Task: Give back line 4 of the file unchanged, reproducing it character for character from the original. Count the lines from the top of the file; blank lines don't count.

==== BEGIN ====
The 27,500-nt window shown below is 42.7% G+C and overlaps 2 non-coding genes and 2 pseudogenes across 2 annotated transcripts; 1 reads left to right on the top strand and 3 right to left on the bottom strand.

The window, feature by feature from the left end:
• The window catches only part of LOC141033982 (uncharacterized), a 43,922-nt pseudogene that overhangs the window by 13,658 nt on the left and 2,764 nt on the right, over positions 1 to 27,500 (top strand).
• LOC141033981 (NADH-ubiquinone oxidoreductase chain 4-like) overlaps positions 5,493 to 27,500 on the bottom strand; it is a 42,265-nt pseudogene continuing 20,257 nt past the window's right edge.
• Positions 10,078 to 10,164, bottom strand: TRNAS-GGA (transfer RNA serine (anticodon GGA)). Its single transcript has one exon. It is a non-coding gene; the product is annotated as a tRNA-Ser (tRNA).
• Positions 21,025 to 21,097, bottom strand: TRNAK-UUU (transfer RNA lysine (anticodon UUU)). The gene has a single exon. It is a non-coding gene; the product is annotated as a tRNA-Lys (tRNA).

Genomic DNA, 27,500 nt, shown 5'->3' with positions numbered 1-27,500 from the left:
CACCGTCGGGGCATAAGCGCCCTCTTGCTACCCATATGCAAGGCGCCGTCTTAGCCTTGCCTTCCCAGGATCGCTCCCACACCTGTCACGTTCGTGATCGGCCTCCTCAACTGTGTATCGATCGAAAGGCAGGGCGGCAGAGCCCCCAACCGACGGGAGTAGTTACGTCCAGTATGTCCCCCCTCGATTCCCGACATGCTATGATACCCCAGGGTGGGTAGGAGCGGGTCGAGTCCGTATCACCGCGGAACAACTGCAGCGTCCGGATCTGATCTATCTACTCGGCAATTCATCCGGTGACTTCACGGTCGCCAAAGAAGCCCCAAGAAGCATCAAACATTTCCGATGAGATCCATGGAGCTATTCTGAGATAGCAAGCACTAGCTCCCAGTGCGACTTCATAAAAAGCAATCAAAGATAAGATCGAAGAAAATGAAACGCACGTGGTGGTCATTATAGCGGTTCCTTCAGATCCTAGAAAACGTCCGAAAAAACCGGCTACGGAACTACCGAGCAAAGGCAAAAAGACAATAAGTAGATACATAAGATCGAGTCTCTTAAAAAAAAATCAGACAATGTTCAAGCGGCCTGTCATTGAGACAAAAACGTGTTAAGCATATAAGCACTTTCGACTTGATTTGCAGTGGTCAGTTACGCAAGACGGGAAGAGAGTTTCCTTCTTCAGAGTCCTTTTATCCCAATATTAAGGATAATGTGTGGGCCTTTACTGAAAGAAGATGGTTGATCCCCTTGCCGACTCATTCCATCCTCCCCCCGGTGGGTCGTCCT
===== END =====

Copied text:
• LOC141033981 (NADH-ubiquinone oxidoreductase chain 4-like) overlaps positions 5,493 to 27,500 on the bottom strand; it is a 42,265-nt pseudogene continuing 20,257 nt past the window's right edge.